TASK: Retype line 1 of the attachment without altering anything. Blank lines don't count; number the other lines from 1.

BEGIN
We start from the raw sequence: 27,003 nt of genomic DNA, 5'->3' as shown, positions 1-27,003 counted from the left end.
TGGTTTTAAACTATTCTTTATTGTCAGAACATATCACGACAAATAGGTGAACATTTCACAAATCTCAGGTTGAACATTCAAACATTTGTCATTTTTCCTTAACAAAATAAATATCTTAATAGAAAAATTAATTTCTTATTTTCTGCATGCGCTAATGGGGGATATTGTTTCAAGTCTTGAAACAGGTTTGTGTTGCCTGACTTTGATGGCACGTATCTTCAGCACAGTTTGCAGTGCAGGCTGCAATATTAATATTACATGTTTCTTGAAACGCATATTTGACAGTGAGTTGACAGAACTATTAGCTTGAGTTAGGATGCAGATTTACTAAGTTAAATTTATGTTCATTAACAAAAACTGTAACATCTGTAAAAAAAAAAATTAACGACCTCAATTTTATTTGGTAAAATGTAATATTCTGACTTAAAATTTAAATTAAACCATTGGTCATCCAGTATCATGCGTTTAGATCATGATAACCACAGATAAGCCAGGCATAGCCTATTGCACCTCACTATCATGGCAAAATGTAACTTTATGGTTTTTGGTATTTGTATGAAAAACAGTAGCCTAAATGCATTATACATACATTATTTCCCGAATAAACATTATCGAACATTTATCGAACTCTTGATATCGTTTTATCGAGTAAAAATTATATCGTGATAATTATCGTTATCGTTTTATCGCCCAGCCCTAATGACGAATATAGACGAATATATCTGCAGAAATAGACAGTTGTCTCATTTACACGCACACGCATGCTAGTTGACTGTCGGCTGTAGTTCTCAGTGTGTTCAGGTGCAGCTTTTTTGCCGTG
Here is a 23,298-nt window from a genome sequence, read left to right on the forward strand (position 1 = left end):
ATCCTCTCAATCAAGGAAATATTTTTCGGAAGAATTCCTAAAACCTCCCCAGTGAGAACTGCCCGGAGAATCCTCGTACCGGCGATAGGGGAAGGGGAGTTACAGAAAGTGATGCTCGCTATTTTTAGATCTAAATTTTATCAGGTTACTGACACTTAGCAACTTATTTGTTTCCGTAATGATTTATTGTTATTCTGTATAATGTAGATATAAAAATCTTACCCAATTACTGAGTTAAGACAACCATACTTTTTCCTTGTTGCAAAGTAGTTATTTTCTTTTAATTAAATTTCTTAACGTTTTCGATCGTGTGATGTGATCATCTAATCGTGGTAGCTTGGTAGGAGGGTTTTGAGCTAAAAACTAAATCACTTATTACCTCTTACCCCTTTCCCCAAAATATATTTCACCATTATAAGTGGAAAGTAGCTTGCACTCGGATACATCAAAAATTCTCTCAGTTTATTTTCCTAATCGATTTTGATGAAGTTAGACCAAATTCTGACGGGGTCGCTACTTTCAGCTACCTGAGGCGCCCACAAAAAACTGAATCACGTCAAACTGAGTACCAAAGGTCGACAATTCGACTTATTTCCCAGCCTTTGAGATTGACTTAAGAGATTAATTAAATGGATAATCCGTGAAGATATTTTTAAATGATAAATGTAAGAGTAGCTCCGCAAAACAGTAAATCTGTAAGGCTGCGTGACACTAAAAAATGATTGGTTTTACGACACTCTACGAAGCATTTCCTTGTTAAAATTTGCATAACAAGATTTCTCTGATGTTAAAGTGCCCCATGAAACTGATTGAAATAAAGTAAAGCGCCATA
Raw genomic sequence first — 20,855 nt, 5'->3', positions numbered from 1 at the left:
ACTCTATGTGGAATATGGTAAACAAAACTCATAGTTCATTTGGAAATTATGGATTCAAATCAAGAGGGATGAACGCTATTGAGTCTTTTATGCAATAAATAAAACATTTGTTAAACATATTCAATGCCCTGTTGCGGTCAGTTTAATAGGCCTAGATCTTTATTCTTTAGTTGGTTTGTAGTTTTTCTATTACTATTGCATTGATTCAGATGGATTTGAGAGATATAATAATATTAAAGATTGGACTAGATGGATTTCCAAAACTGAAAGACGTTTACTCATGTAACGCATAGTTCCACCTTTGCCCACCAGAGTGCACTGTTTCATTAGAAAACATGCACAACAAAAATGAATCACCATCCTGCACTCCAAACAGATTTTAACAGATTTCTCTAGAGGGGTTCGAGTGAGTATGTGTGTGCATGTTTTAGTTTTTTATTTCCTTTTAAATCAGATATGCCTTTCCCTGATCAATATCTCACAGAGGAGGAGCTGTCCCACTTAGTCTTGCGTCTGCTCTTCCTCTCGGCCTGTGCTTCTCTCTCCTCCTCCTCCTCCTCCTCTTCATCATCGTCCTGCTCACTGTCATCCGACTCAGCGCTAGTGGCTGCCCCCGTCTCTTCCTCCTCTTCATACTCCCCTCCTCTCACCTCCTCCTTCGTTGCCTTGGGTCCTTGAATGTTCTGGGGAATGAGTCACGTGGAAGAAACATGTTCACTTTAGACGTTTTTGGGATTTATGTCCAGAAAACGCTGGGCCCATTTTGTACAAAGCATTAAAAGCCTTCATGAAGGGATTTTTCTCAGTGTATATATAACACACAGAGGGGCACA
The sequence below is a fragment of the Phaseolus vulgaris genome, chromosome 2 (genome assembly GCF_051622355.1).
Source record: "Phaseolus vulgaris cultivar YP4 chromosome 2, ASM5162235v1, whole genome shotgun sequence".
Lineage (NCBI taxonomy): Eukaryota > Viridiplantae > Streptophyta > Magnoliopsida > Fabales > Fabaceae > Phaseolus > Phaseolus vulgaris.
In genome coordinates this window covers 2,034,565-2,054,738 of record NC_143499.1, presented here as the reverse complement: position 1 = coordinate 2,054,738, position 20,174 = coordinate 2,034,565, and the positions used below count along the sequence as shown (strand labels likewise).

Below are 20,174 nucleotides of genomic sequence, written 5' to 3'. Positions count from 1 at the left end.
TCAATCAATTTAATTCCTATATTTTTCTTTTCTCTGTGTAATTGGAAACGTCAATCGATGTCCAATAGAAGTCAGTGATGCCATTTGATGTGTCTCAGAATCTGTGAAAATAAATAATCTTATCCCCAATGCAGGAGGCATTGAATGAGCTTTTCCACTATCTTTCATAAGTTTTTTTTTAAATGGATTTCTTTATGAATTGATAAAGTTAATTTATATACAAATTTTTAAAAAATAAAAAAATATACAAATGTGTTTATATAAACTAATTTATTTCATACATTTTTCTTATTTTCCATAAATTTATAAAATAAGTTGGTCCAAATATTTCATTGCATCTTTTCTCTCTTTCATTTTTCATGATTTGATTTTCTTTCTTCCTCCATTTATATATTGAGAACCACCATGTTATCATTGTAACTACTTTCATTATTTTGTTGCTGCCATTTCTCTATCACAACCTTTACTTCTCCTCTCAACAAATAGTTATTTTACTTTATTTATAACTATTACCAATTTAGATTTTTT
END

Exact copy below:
We start from the raw sequence: 27,003 nt of genomic DNA, 5'->3' as shown, positions 1-27,003 counted from the left end.